Tensions were high in the courtroom in the lead-up to the jury’s decision. Moments before the jury announced it had reached a verdict, Judge Juan Merchan appeared prepared to wind down the closed-door deliberations for the day, announcing a cut-off at 4:30pm local time.

But at 4:20, a note from the jury arrived, announcing the impending verdict and asking for 30 more minutes to fill out forms.

A silence fell over the room. Judge Merchan warned the courtroom against any outbursts. In the audience sat District Attorney Alvin Bragg, who announced the 34-count indictment against Trump on April 4, 2023, as well as Trump’s supporters, including his son Eric.

As the guilty verdict was read, court observers noted that Trump looked emotionless, his eyes downcast.

But before the proceedings ended, Blanche, the defence lawyer, made a last-ditch effort to have the verdict nullified, citing what he called problems with key testimony from Trump’s former lawyer, Michael Cohen.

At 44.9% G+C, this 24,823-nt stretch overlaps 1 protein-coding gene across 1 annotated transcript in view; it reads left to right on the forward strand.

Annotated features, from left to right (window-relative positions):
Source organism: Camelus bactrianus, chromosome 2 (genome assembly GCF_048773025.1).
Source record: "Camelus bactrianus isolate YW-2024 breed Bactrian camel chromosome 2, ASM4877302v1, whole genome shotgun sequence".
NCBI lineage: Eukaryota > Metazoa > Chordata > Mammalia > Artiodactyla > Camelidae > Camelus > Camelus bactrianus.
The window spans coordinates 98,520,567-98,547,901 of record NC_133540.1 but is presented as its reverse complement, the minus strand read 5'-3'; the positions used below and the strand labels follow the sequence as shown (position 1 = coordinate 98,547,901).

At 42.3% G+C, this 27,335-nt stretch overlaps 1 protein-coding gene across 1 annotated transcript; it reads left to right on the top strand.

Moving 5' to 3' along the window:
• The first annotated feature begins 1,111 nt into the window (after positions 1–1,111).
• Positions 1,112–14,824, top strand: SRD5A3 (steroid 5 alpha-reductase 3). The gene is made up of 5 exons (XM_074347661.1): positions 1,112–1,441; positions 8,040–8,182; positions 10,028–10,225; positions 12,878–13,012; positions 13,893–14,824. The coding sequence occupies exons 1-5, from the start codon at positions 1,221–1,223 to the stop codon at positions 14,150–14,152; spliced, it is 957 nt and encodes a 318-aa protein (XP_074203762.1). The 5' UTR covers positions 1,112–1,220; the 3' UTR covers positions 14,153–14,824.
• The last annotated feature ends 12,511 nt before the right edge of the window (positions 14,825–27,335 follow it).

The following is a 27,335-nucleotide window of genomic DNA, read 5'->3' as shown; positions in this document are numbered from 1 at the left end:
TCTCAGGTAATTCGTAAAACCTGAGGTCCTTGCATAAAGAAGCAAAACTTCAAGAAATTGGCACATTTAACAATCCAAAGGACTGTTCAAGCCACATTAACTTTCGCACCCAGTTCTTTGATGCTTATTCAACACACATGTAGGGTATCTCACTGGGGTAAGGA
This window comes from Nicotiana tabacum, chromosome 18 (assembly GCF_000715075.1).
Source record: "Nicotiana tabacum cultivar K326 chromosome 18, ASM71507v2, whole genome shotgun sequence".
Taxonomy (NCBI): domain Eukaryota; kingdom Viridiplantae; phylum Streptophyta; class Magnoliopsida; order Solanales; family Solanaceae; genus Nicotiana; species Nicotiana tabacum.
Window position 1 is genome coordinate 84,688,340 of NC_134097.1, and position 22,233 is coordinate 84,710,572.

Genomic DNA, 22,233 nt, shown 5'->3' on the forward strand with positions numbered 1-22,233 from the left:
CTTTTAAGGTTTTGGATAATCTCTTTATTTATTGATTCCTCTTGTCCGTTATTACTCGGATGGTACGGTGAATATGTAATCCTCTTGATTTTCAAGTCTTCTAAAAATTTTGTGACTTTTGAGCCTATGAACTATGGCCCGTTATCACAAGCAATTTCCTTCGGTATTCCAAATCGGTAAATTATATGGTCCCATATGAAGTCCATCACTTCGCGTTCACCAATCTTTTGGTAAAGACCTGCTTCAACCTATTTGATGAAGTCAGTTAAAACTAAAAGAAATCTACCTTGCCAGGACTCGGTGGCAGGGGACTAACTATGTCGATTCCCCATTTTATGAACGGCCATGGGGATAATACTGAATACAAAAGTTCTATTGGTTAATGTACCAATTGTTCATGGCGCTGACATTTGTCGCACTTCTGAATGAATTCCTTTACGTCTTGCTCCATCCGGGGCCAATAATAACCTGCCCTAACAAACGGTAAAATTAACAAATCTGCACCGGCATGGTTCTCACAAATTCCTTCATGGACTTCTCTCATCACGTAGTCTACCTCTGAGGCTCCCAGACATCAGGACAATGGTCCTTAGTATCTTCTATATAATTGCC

“We move for a judgment of acquittal,” Blanche told Judge Merchan. “There’s no basis and no way this jury could have reached a verdict without accepting the testimony of Michael Cohen.”

The judge, however, quickly denied the motion, and with that, he thanked the jurors and ended the proceedings. “You’re excused with the gratitude of the court,” Merchan said.

The New York case was one of four criminal indictments Trump faced. It is likely to be the only one to go to trial before the November election.

Looking ahead to the election

Melanie Sloan, a former prosecutor and government ethics expert, told Al Jazeera the guilty verdict is likely to drive a wedge between Trump and more moderate constituencies.

“He knows this is a political problem. He knows there are a lot of Americans who might be willing to put up with a lot of stuff from Mr Trump, but convicted by a jury of 12? That might be a bridge too far for the independent voters who are on the fence about Donald Trump,” she said.

“They might have liked his economic policies, but they don’t like all the drama.”

Sloan also dismissed the notion that the trial was a politically motivated effort by members of the Biden administration to scuttle Trump’s election prospects.

“How can President Biden be behind any of this? This is a state court. President Biden didn’t appoint this judge, didn’t appoint this prosecutor. He has literally no role in a state prosecution.”